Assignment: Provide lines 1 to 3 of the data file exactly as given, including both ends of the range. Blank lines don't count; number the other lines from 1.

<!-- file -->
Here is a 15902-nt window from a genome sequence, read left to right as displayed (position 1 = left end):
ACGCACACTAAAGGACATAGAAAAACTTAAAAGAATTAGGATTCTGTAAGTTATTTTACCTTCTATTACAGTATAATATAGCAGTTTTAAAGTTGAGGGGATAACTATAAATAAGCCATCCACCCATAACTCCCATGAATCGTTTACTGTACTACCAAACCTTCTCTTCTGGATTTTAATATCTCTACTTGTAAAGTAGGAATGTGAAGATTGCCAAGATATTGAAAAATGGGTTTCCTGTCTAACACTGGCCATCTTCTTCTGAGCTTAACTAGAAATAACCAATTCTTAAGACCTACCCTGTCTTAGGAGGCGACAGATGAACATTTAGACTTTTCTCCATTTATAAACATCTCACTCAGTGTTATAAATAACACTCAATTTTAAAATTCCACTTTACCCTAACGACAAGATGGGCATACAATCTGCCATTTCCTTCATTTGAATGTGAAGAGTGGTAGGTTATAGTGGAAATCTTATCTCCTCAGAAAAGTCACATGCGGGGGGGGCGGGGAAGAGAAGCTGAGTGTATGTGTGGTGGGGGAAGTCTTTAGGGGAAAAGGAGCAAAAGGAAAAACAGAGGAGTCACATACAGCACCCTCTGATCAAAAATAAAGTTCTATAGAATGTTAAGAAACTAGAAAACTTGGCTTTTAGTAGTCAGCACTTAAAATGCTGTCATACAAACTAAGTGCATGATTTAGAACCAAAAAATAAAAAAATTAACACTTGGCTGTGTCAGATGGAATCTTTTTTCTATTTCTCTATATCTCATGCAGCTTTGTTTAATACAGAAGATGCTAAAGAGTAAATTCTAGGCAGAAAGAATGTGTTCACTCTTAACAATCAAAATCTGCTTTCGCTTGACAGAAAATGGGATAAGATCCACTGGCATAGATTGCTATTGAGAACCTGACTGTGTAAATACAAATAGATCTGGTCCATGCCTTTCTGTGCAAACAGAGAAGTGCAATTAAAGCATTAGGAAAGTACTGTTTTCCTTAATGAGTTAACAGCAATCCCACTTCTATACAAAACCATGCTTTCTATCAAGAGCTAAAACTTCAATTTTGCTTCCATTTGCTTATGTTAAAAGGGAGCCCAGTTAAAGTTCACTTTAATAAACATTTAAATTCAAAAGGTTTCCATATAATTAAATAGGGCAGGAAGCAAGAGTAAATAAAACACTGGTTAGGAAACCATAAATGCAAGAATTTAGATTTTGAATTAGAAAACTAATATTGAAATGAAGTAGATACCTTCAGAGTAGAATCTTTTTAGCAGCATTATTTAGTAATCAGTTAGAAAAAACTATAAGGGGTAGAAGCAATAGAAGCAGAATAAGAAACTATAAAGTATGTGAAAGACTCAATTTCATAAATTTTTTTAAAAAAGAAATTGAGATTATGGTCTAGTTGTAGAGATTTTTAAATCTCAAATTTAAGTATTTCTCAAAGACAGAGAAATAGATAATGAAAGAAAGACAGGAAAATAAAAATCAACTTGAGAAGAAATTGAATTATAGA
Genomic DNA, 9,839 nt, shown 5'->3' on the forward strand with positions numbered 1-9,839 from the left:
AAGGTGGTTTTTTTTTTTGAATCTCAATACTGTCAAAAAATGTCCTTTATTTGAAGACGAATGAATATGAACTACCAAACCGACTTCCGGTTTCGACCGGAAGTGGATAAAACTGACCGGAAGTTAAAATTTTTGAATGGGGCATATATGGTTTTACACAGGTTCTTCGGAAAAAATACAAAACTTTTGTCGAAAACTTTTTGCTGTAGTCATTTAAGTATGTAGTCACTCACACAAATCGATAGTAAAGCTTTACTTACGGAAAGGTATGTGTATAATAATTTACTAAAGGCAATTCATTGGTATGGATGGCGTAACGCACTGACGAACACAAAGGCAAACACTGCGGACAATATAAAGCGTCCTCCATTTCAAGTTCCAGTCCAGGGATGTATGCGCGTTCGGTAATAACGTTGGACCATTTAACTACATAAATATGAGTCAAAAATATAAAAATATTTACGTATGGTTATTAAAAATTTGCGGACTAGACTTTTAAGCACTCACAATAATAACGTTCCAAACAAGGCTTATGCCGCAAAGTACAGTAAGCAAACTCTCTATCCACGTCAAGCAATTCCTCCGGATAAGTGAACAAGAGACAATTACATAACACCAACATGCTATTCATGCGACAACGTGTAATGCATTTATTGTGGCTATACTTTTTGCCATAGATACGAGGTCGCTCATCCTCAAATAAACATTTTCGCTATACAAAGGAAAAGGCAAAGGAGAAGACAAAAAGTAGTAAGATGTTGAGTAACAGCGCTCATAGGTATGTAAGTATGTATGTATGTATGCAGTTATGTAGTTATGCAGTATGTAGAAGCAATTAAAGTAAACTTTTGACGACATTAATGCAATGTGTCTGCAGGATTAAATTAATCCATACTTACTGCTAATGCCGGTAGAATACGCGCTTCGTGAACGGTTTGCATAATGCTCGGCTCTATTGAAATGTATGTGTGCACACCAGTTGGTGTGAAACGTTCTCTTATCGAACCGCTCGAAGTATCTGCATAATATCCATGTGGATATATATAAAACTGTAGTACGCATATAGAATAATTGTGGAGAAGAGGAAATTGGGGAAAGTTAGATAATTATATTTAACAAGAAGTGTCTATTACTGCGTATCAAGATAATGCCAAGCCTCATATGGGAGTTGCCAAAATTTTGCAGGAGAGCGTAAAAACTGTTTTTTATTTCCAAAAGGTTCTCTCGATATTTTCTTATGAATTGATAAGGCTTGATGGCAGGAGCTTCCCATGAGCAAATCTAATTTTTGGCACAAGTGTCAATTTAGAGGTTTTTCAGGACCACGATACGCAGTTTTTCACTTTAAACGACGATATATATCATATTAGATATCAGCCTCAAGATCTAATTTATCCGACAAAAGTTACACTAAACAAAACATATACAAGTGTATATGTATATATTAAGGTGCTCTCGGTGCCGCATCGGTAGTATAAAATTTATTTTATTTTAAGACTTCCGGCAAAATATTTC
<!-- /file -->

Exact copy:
Here is a 15902-nt window from a genome sequence, read left to right as displayed (position 1 = left end):
ACGCACACTAAAGGACATAGAAAAACTTAAAAGAATTAGGATTCTGTAAGTTATTTTACCTTCTATTACAGTATAATATAGCAGTTTTAAAGTTGAGGGGATAACTATAAATAAGCCATCCACCCATAACTCCCATGAATCGTTTACTGTACTACCAAACCTTCTCTTCTGGATTTTAATATCTCTACTTGTAAAGTAGGAATGTGAAGATTGCCAAGATATTGAAAAATGGGTTTCCTGTCTAACACTGGCCATCTTCTTCTGAGCTTAACTAGAAATAACCAATTCTTAAGACCTACCCTGTCTTAGGAGGCGACAGATGAACATTTAGACTTTTCTCCATTTATAAACATCTCACTCAGTGTTATAAATAACACTCAATTTTAAAATTCCACTTTACCCTAACGACAAGATGGGCATACAATCTGCCATTTCCTTCATTTGAATGTGAAGAGTGGTAGGTTATAGTGGAAATCTTATCTCCTCAGAAAAGTCACATGCGGGGGGGGCGGGGAAGAGAAGCTGAGTGTATGTGTGGTGGGGGAAGTCTTTAGGGGAAAAGGAGCAAAAGGAAAAACAGAGGAGTCACATACAGCACCCTCTGATCAAAAATAAAGTTCTATAGAATGTTAAGAAACTAGAAAACTTGGCTTTTAGTAGTCAGCACTTAAAATGCTGTCATACAAACTAAGTGCATGATTTAGAACCAAAAAATAAAAAAATTAACACTTGGCTGTGTCAGATGGAATCTTTTTTCTATTTCTCTATATCTCATGCAGCTTTGTTTAATACAGAAGATGCTAAAGAGTAAATTCTAGGCAGAAAGAATGTGTTCACTCTTAACAATCAAAATCTGCTTTCGCTTGACAGAAAATGGGATAAGATCCACTGGCATAGATTGCTATTGAGAACCTGACTGTGTAAATACAAATAGATCTGGTCCATGCCTTTCTGTGCAAACAGAGAAGTGCAATTAAAGCATTAGGAAAGTACTGTTTTCCTTAATGAGTTAACAGCAATCCCACTTCTATACAAAACCATGCTTTCTATCAAGAGCTAAAACTTCAATTTTGCTTCCATTTGCTTATGTTAAAAGGGAGCCCAGTTAAAGTTCACTTTAATAAACATTTAAATTCAAAAGGTTTCCATATAATTAAATAGGGCAGGAAGCAAGAGTAAATAAAACACTGGTTAGGAAACCATAAATGCAAGAATTTAGATTTTGAATTAGAAAACTAATATTGAAATGAAGTAGATACCTTCAGAGTAGAATCTTTTTAGCAGCATTATTTAGTAATCAGTTAGAAAAAACTATAAGGGGTAGAAGCAATAGAAGCAGAATAAGAAACTATAAAGTATGTGAAAGACTCAATTTCATAAATTTTTTTAAAAAAGAAATTGAGATTATGGTCTAGTTGTAGAGATTTTTAAATCTCAAATTTAAGTATTTCTCAAAGACAGAGAAATAGATAATGAAAGAAAGACAGGAAAATAAAAATCAACTTGAGAAGAAATTGAATTATAGA
Genomic DNA, 9,839 nt, shown 5'->3' on the forward strand with positions numbered 1-9,839 from the left: